Virtual Assistants: Here to Stay or Data Security Risks?
Cardiff University and IBM have been working on creating a new virtual assistant (VA) software that can interact with its owner in a more human-like manner.
The new device is similar to other smartphone assistants, such as Apple’s Siri. This new virtual assistant, called Sherlock (Simple Human Experiment Regarding Locally Observed Collective Knowledge), is different to other models in that it sources out information from other users, rather than its own database or the internet.
This new device can also be used even when it is not connected to the cloud, meaning it could still function in parts of the world where bandwidth is restricted.
The Growth of the Virtual Assistant
The virtual assistant market is growing rapidly with the tech giants at the forefront of this emerging market.
Google, Amazon and Apple have all produced their own VA devices.
The competitive nature of the market means that models are quickly becoming more advanced. No longer are VA’s just used for just basic commands such as making appointments and calling friends using voice recognition. Window’s Cortana can now perform user searches for absolutely anything on the Web. It can even tell jokes.
A Globally Emerging Market
What’s more, VA’s are no longer just the domain of predominantly English-speaking tech firms. The first Chinese voice virtual assistant was launched by Baidu this year and will compete with its counterparts in the West in the Chinese market.
Tech companies are now competing with each other to make their VA’s more human-like. For example, Apple has recently taken over a UK company – the third UK based tech firm it has acquired this year – VocalIQ in order to help improve the conversational skills of their VA Siri.
For some this might all sound a little creepy, but for now the potential utility of VAs seems limitless. Indeed, businesses in the UK are now starting to depend on such devices for some of their more tedious everyday operations – with promising results.
Implications of VA Software
VA’s might be particularly useful for smaller businesses without the capital for an army of PA’s. VA’s might also be more practical for employees who work from home or are frequently travelling out of the office. Employees on the move can now use some VA’s in their car too.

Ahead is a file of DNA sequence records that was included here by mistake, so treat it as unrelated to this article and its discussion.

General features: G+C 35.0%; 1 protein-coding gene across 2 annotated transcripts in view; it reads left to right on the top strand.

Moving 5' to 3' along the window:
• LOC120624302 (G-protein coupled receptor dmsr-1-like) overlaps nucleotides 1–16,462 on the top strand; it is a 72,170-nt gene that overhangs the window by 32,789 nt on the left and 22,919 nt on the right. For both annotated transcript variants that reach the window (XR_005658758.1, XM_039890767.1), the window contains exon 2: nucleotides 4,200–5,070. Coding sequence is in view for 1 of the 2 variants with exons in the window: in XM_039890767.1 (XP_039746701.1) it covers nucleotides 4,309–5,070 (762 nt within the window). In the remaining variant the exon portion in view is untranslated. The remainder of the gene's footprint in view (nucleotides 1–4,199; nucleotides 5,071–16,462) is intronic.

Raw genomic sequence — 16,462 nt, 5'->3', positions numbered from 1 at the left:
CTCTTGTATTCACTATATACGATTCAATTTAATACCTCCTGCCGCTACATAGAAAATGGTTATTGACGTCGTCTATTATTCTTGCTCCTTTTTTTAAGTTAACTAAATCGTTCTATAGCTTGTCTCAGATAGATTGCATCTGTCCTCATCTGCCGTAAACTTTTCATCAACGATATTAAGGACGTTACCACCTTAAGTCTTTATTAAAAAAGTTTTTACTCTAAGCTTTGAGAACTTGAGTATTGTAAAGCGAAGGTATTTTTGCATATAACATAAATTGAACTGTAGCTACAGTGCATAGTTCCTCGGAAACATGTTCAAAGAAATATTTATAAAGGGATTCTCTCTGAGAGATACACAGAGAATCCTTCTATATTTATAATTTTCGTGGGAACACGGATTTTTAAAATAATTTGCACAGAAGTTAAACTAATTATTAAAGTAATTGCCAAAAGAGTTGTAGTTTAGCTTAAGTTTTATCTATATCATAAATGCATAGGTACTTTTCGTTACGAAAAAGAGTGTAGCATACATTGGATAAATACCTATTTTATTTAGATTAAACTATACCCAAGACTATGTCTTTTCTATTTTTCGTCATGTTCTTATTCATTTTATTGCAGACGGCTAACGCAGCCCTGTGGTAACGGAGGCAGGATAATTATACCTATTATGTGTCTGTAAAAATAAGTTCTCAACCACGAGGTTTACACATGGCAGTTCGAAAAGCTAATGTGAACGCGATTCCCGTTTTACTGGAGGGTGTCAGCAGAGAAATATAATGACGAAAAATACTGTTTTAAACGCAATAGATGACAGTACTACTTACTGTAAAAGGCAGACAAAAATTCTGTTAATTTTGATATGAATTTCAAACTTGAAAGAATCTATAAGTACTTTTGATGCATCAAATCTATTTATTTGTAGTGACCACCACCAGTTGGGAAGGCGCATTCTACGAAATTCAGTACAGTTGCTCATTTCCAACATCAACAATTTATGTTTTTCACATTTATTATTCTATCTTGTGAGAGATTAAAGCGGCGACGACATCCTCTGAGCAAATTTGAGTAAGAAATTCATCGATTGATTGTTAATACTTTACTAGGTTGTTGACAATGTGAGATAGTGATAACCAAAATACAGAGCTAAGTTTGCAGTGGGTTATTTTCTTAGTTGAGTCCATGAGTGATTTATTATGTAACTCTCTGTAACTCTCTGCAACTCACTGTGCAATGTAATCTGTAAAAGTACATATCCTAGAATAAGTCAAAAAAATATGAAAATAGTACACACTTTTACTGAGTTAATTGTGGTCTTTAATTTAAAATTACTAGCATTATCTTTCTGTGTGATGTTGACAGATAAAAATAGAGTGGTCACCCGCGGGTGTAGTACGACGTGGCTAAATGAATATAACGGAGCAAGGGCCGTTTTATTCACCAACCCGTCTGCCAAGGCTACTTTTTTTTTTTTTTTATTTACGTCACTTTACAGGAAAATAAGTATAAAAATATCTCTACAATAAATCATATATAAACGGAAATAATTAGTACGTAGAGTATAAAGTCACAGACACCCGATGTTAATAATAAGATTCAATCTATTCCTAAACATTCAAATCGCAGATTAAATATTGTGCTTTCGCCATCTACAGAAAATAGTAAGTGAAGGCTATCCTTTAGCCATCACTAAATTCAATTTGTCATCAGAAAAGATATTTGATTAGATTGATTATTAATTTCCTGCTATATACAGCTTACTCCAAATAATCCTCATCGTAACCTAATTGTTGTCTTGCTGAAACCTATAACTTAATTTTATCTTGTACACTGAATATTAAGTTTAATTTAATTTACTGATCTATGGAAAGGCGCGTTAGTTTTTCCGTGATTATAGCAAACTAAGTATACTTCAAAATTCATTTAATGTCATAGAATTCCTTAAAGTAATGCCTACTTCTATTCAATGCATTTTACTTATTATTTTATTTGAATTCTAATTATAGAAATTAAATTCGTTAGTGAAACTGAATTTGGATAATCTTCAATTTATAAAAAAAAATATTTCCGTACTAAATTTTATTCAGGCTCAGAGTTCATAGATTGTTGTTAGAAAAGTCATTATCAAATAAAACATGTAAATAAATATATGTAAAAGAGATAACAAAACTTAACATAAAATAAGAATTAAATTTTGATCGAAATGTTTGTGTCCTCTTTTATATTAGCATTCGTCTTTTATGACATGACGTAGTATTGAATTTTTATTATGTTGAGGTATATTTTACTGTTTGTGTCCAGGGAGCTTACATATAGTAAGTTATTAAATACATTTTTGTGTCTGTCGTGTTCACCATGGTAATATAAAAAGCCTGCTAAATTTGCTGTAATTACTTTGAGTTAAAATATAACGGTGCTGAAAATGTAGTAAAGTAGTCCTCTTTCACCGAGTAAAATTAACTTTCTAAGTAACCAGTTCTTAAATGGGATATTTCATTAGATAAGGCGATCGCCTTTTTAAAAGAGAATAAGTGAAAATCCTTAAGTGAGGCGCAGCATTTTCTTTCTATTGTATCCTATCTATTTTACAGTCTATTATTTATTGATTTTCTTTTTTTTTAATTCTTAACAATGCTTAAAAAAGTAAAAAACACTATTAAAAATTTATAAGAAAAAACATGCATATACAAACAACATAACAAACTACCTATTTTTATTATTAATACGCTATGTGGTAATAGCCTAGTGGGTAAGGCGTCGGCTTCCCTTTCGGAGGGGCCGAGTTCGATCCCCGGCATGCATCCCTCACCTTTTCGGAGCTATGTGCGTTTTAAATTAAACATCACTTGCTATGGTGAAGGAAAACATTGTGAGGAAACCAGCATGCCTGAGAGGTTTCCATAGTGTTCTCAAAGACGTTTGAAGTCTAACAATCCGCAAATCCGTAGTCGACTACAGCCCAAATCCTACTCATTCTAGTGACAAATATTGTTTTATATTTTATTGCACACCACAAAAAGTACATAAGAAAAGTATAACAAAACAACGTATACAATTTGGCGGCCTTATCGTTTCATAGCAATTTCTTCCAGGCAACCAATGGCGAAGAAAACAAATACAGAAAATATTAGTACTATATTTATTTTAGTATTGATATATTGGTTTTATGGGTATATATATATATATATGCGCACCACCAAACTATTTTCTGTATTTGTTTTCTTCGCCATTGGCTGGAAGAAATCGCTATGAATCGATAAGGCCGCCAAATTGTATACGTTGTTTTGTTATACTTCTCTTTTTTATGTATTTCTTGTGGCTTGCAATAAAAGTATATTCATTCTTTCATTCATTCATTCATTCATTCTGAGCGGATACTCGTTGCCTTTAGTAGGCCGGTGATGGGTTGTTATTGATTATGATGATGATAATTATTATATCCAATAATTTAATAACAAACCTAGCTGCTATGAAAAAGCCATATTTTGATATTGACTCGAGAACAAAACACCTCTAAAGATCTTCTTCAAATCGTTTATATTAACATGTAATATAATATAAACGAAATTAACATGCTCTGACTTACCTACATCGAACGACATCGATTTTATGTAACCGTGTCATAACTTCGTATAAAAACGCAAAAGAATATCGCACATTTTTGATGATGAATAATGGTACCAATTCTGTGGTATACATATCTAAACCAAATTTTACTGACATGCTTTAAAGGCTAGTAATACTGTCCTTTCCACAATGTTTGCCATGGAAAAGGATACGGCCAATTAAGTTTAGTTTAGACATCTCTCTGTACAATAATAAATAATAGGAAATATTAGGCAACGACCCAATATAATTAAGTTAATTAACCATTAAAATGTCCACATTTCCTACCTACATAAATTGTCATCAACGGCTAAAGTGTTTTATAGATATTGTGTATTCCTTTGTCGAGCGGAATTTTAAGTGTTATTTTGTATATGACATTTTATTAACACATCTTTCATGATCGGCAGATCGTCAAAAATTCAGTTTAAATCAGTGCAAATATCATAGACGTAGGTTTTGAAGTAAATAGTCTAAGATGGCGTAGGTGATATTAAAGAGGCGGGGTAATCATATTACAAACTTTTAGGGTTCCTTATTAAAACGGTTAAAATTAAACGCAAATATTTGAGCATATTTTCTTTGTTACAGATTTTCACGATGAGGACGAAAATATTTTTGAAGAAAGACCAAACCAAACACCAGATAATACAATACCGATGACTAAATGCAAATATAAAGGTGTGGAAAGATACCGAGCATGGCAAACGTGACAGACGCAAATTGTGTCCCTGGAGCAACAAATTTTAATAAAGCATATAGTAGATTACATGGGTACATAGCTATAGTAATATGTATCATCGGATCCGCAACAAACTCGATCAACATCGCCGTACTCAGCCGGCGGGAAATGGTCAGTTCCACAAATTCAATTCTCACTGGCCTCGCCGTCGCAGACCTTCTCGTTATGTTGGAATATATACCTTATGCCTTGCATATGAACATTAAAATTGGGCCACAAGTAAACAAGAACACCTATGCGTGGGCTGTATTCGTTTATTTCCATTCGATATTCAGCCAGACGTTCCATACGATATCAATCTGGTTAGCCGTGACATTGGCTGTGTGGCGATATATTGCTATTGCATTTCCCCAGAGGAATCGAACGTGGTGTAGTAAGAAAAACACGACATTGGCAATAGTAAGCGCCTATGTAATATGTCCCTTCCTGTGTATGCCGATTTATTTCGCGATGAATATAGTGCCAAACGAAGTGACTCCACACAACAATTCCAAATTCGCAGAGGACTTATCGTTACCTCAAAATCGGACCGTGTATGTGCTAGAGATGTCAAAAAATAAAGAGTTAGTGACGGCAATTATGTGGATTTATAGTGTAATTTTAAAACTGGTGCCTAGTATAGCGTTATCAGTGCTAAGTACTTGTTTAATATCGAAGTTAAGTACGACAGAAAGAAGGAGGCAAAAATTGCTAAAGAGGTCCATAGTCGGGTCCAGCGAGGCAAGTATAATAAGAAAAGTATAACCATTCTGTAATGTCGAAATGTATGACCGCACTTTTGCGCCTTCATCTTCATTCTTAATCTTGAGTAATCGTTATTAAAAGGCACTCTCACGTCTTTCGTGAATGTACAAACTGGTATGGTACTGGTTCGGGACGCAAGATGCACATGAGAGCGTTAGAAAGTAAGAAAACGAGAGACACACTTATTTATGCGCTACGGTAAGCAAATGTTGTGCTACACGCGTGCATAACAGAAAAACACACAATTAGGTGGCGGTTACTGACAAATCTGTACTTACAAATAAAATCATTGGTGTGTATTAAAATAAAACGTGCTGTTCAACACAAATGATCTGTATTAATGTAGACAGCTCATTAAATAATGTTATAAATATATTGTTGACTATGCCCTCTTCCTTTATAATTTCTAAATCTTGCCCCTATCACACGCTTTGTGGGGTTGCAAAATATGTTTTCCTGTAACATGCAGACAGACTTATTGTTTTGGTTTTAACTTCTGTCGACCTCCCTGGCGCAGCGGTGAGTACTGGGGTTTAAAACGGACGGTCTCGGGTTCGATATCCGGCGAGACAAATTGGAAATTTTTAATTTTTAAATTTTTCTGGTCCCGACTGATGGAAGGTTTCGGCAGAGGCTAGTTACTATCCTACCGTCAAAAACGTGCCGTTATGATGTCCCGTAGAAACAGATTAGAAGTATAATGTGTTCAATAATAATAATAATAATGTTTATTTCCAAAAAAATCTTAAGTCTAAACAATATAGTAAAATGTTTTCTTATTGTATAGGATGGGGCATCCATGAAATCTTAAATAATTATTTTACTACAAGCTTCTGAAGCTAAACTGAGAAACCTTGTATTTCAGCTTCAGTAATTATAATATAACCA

In 2014 the University of Oxford released a study that stated up to one third of jobs in the UK were under threat from new technology; certainly VA systems are a threat to secretarial jobs which have already decreased by 40% since 2001. It is likely that the more advanced VA systems become, the more questions will be raised over the effectiveness of humans in such positions.
Big concerns are still being raised about the security of data stored on VA devices and just how much data these devices might accidentally be exposed to. For example, the security of Apple’s Siri data has come under scrutiny after it was pointed out that in order for the voice recognition to work on command the microphone must be on at all times. Apple has stated that only once Siri has been activated is voice data recorded.
As technology becomes more advanced, it is likely to become even more intrusive. In order for VA technology to be useful to businesses, it will need to steadily collect information so that it can be more familiar with that businesses’ operations. Certainly, those VA systems that are most successful are those that are most able to adapt to a user’s needs and routines; that adaptability is dependent on how much information that device can retain about its user.
If these VA systems do collect large amounts of user data they are going to be more vulnerable to data breaches. VA systems might be a particularly attractive target for a data thief, as they are likely to contain both personal and corporate data belonging to the owner. This data could be in a variety of formats – including video, audio and text records.
It will be the responsibility of future VA innovators to ensure that all this data, in whichever format it may be, is effectively safeguarded. Only then do the possibilities for VAs become truly limitless.
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